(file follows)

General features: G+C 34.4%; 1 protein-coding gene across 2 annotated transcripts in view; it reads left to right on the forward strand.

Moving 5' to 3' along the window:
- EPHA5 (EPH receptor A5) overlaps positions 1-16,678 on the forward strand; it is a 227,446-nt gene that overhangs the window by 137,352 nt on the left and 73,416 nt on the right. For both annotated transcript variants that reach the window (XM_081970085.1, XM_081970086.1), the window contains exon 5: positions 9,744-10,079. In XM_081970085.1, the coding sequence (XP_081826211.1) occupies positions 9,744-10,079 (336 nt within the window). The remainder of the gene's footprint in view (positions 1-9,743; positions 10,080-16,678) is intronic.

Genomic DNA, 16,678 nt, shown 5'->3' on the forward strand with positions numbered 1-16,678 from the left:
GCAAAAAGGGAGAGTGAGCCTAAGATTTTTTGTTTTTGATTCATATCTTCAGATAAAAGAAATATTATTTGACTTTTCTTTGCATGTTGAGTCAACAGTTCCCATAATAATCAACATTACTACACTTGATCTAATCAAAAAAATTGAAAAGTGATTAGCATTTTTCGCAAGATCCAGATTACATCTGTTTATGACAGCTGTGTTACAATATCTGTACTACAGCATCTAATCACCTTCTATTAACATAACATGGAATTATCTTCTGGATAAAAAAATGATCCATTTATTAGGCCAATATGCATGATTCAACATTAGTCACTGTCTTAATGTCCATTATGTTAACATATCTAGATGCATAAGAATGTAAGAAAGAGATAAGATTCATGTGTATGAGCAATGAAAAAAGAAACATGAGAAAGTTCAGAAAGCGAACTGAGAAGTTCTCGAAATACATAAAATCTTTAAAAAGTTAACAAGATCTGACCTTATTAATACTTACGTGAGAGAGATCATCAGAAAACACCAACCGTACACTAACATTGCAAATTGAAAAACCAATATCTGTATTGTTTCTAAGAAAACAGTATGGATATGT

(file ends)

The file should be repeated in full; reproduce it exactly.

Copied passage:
General features: G+C 34.4%; 1 protein-coding gene across 2 annotated transcripts in view; it reads left to right on the forward strand.

Moving 5' to 3' along the window:
- EPHA5 (EPH receptor A5) overlaps positions 1-16,678 on the forward strand; it is a 227,446-nt gene that overhangs the window by 137,352 nt on the left and 73,416 nt on the right. For both annotated transcript variants that reach the window (XM_081970085.1, XM_081970086.1), the window contains exon 5: positions 9,744-10,079. In XM_081970085.1, the coding sequence (XP_081826211.1) occupies positions 9,744-10,079 (336 nt within the window). The remainder of the gene's footprint in view (positions 1-9,743; positions 10,080-16,678) is intronic.

Genomic DNA, 16,678 nt, shown 5'->3' on the forward strand with positions numbered 1-16,678 from the left:
GCAAAAAGGGAGAGTGAGCCTAAGATTTTTTGTTTTTGATTCATATCTTCAGATAAAAGAAATATTATTTGACTTTTCTTTGCATGTTGAGTCAACAGTTCCCATAATAATCAACATTACTACACTTGATCTAATCAAAAAAATTGAAAAGTGATTAGCATTTTTCGCAAGATCCAGATTACATCTGTTTATGACAGCTGTGTTACAATATCTGTACTACAGCATCTAATCACCTTCTATTAACATAACATGGAATTATCTTCTGGATAAAAAAATGATCCATTTATTAGGCCAATATGCATGATTCAACATTAGTCACTGTCTTAATGTCCATTATGTTAACATATCTAGATGCATAAGAATGTAAGAAAGAGATAAGATTCATGTGTATGAGCAATGAAAAAAGAAACATGAGAAAGTTCAGAAAGCGAACTGAGAAGTTCTCGAAATACATAAAATCTTTAAAAAGTTAACAAGATCTGACCTTATTAATACTTACGTGAGAGAGATCATCAGAAAACACCAACCGTACACTAACATTGCAAATTGAAAAACCAATATCTGTATTGTTTCTAAGAAAACAGTATGGATATGT